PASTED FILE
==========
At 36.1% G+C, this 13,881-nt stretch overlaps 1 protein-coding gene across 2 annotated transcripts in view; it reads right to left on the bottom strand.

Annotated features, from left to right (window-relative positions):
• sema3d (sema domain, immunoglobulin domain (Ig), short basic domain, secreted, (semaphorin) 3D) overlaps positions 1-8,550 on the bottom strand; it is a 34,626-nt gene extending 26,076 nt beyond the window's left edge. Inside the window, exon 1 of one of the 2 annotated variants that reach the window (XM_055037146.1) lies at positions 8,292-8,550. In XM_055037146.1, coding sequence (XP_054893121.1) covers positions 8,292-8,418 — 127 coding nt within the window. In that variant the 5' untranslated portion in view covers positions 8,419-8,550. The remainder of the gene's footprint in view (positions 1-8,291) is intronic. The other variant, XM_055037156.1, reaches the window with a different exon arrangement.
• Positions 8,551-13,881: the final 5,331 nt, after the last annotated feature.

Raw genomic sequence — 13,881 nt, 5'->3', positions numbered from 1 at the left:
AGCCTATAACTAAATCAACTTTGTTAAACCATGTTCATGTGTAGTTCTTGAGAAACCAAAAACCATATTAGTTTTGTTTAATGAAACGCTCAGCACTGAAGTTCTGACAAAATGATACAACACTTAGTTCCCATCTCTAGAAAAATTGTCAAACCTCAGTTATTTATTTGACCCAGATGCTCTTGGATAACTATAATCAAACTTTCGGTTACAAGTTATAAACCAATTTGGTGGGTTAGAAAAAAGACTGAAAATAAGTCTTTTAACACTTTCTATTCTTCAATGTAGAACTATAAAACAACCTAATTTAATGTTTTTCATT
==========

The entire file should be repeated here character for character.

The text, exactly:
At 36.1% G+C, this 13,881-nt stretch overlaps 1 protein-coding gene across 2 annotated transcripts in view; it reads right to left on the bottom strand.

Annotated features, from left to right (window-relative positions):
• sema3d (sema domain, immunoglobulin domain (Ig), short basic domain, secreted, (semaphorin) 3D) overlaps positions 1-8,550 on the bottom strand; it is a 34,626-nt gene extending 26,076 nt beyond the window's left edge. Inside the window, exon 1 of one of the 2 annotated variants that reach the window (XM_055037146.1) lies at positions 8,292-8,550. In XM_055037146.1, coding sequence (XP_054893121.1) covers positions 8,292-8,418 — 127 coding nt within the window. In that variant the 5' untranslated portion in view covers positions 8,419-8,550. The remainder of the gene's footprint in view (positions 1-8,291) is intronic. The other variant, XM_055037156.1, reaches the window with a different exon arrangement.
• Positions 8,551-13,881: the final 5,331 nt, after the last annotated feature.

Raw genomic sequence — 13,881 nt, 5'->3', positions numbered from 1 at the left:
AGCCTATAACTAAATCAACTTTGTTAAACCATGTTCATGTGTAGTTCTTGAGAAACCAAAAACCATATTAGTTTTGTTTAATGAAACGCTCAGCACTGAAGTTCTGACAAAATGATACAACACTTAGTTCCCATCTCTAGAAAAATTGTCAAACCTCAGTTATTTATTTGACCCAGATGCTCTTGGATAACTATAATCAAACTTTCGGTTACAAGTTATAAACCAATTTGGTGGGTTAGAAAAAAGACTGAAAATAAGTCTTTTAACACTTTCTATTCTTCAATGTAGAACTATAAAACAACCTAATTTAATGTTTTTCATT